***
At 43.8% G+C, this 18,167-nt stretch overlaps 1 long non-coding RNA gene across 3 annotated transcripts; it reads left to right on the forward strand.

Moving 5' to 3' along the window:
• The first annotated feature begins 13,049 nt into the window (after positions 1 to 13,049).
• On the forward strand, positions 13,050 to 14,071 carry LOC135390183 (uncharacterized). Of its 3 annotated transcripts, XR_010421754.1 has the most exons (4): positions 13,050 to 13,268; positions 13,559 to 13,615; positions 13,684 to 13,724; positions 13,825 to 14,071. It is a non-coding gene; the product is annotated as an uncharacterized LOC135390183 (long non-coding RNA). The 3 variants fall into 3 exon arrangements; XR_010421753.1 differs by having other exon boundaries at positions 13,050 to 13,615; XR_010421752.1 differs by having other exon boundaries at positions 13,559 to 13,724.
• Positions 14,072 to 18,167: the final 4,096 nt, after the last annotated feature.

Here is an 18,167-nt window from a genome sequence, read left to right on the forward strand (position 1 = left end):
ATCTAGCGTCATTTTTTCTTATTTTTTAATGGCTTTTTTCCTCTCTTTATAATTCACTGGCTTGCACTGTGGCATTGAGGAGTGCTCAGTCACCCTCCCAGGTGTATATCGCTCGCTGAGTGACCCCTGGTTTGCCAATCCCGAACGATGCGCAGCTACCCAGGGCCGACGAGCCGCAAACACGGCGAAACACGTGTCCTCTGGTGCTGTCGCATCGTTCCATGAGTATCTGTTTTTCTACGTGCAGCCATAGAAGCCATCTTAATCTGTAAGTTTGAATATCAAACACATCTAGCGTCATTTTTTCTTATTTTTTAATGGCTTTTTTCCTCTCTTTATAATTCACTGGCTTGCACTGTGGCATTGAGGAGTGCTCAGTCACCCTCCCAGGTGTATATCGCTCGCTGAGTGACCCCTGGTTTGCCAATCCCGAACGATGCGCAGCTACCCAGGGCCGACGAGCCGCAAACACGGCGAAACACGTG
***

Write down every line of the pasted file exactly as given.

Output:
At 43.8% G+C, this 18,167-nt stretch overlaps 1 long non-coding RNA gene across 3 annotated transcripts; it reads left to right on the forward strand.

Moving 5' to 3' along the window:
• The first annotated feature begins 13,049 nt into the window (after positions 1 to 13,049).
• On the forward strand, positions 13,050 to 14,071 carry LOC135390183 (uncharacterized). Of its 3 annotated transcripts, XR_010421754.1 has the most exons (4): positions 13,050 to 13,268; positions 13,559 to 13,615; positions 13,684 to 13,724; positions 13,825 to 14,071. It is a non-coding gene; the product is annotated as an uncharacterized LOC135390183 (long non-coding RNA). The 3 variants fall into 3 exon arrangements; XR_010421753.1 differs by having other exon boundaries at positions 13,050 to 13,615; XR_010421752.1 differs by having other exon boundaries at positions 13,559 to 13,724.
• Positions 14,072 to 18,167: the final 4,096 nt, after the last annotated feature.

Here is an 18,167-nt window from a genome sequence, read left to right on the forward strand (position 1 = left end):
ATCTAGCGTCATTTTTTCTTATTTTTTAATGGCTTTTTTCCTCTCTTTATAATTCACTGGCTTGCACTGTGGCATTGAGGAGTGCTCAGTCACCCTCCCAGGTGTATATCGCTCGCTGAGTGACCCCTGGTTTGCCAATCCCGAACGATGCGCAGCTACCCAGGGCCGACGAGCCGCAAACACGGCGAAACACGTGTCCTCTGGTGCTGTCGCATCGTTCCATGAGTATCTGTTTTTCTACGTGCAGCCATAGAAGCCATCTTAATCTGTAAGTTTGAATATCAAACACATCTAGCGTCATTTTTTCTTATTTTTTAATGGCTTTTTTCCTCTCTTTATAATTCACTGGCTTGCACTGTGGCATTGAGGAGTGCTCAGTCACCCTCCCAGGTGTATATCGCTCGCTGAGTGACCCCTGGTTTGCCAATCCCGAACGATGCGCAGCTACCCAGGGCCGACGAGCCGCAAACACGGCGAAACACGTG